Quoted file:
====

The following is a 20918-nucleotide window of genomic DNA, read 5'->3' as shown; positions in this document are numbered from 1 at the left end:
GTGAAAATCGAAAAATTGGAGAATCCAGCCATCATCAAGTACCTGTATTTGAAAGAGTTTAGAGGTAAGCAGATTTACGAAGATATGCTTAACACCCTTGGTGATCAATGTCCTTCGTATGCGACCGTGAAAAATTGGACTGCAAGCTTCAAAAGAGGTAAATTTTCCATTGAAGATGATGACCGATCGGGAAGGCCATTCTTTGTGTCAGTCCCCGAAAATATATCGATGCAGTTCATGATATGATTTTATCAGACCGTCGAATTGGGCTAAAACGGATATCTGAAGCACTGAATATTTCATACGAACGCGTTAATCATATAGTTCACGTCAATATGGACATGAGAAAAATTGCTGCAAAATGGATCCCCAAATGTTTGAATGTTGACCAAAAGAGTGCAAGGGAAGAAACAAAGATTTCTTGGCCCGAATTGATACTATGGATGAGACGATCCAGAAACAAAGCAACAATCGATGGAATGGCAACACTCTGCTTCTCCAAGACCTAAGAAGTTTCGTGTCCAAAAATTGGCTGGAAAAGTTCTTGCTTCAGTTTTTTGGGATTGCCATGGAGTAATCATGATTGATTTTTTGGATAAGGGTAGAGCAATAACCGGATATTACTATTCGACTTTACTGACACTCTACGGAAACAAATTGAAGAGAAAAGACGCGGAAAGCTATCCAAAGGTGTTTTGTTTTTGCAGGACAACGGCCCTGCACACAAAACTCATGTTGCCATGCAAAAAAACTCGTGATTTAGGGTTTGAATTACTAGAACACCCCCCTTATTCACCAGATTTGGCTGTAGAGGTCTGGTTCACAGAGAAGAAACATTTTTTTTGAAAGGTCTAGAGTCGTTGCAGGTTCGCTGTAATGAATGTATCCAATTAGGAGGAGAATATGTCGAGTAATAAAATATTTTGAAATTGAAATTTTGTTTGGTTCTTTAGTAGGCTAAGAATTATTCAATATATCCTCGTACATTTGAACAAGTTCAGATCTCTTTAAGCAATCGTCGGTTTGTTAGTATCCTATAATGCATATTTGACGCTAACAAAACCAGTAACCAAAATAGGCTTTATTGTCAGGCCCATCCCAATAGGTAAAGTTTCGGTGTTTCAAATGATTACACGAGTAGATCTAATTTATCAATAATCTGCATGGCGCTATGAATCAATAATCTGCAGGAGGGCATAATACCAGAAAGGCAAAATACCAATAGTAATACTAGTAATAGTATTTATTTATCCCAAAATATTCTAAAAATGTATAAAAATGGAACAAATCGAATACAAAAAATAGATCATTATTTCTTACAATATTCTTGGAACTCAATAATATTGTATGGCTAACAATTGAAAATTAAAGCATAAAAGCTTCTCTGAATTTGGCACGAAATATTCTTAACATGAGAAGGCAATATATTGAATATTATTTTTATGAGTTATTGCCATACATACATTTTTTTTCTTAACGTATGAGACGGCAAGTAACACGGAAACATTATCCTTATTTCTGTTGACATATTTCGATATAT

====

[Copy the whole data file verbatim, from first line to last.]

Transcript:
The following is a 20918-nucleotide window of genomic DNA, read 5'->3' as shown; positions in this document are numbered from 1 at the left end:
GTGAAAATCGAAAAATTGGAGAATCCAGCCATCATCAAGTACCTGTATTTGAAAGAGTTTAGAGGTAAGCAGATTTACGAAGATATGCTTAACACCCTTGGTGATCAATGTCCTTCGTATGCGACCGTGAAAAATTGGACTGCAAGCTTCAAAAGAGGTAAATTTTCCATTGAAGATGATGACCGATCGGGAAGGCCATTCTTTGTGTCAGTCCCCGAAAATATATCGATGCAGTTCATGATATGATTTTATCAGACCGTCGAATTGGGCTAAAACGGATATCTGAAGCACTGAATATTTCATACGAACGCGTTAATCATATAGTTCACGTCAATATGGACATGAGAAAAATTGCTGCAAAATGGATCCCCAAATGTTTGAATGTTGACCAAAAGAGTGCAAGGGAAGAAACAAAGATTTCTTGGCCCGAATTGATACTATGGATGAGACGATCCAGAAACAAAGCAACAATCGATGGAATGGCAACACTCTGCTTCTCCAAGACCTAAGAAGTTTCGTGTCCAAAAATTGGCTGGAAAAGTTCTTGCTTCAGTTTTTTGGGATTGCCATGGAGTAATCATGATTGATTTTTTGGATAAGGGTAGAGCAATAACCGGATATTACTATTCGACTTTACTGACACTCTACGGAAACAAATTGAAGAGAAAAGACGCGGAAAGCTATCCAAAGGTGTTTTGTTTTTGCAGGACAACGGCCCTGCACACAAAACTCATGTTGCCATGCAAAAAAACTCGTGATTTAGGGTTTGAATTACTAGAACACCCCCCTTATTCACCAGATTTGGCTGTAGAGGTCTGGTTCACAGAGAAGAAACATTTTTTTTGAAAGGTCTAGAGTCGTTGCAGGTTCGCTGTAATGAATGTATCCAATTAGGAGGAGAATATGTCGAGTAATAAAATATTTTGAAATTGAAATTTTGTTTGGTTCTTTAGTAGGCTAAGAATTATTCAATATATCCTCGTACATTTGAACAAGTTCAGATCTCTTTAAGCAATCGTCGGTTTGTTAGTATCCTATAATGCATATTTGACGCTAACAAAACCAGTAACCAAAATAGGCTTTATTGTCAGGCCCATCCCAATAGGTAAAGTTTCGGTGTTTCAAATGATTACACGAGTAGATCTAATTTATCAATAATCTGCATGGCGCTATGAATCAATAATCTGCAGGAGGGCATAATACCAGAAAGGCAAAATACCAATAGTAATACTAGTAATAGTATTTATTTATCCCAAAATATTCTAAAAATGTATAAAAATGGAACAAATCGAATACAAAAAATAGATCATTATTTCTTACAATATTCTTGGAACTCAATAATATTGTATGGCTAACAATTGAAAATTAAAGCATAAAAGCTTCTCTGAATTTGGCACGAAATATTCTTAACATGAGAAGGCAATATATTGAATATTATTTTTATGAGTTATTGCCATACATACATTTTTTTTCTTAACGTATGAGACGGCAAGTAACACGGAAACATTATCCTTATTTCTGTTGACATATTTCGATATAT